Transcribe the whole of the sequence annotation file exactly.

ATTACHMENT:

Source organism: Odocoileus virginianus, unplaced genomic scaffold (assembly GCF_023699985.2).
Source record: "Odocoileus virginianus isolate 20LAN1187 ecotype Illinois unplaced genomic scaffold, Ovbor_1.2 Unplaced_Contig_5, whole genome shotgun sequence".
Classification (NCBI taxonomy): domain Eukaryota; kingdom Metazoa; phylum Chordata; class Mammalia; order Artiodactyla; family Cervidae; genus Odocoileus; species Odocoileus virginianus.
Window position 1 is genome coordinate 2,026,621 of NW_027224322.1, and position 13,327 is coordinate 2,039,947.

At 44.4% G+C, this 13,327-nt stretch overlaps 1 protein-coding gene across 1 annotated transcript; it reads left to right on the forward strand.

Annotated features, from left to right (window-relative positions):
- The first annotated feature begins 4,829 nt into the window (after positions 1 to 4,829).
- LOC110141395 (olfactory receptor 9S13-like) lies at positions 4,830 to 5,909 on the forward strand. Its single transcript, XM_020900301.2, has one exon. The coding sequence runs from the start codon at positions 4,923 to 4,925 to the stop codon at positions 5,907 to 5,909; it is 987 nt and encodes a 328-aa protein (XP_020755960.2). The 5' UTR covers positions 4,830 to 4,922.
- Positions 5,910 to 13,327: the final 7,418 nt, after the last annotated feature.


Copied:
Source organism: Odocoileus virginianus, unplaced genomic scaffold (assembly GCF_023699985.2).
Source record: "Odocoileus virginianus isolate 20LAN1187 ecotype Illinois unplaced genomic scaffold, Ovbor_1.2 Unplaced_Contig_5, whole genome shotgun sequence".
Classification (NCBI taxonomy): domain Eukaryota; kingdom Metazoa; phylum Chordata; class Mammalia; order Artiodactyla; family Cervidae; genus Odocoileus; species Odocoileus virginianus.
Window position 1 is genome coordinate 2,026,621 of NW_027224322.1, and position 13,327 is coordinate 2,039,947.

At 44.4% G+C, this 13,327-nt stretch overlaps 1 protein-coding gene across 1 annotated transcript; it reads left to right on the forward strand.

Annotated features, from left to right (window-relative positions):
- The first annotated feature begins 4,829 nt into the window (after positions 1 to 4,829).
- LOC110141395 (olfactory receptor 9S13-like) lies at positions 4,830 to 5,909 on the forward strand. Its single transcript, XM_020900301.2, has one exon. The coding sequence runs from the start codon at positions 4,923 to 4,925 to the stop codon at positions 5,907 to 5,909; it is 987 nt and encodes a 328-aa protein (XP_020755960.2). The 5' UTR covers positions 4,830 to 4,922.
- Positions 5,910 to 13,327: the final 7,418 nt, after the last annotated feature.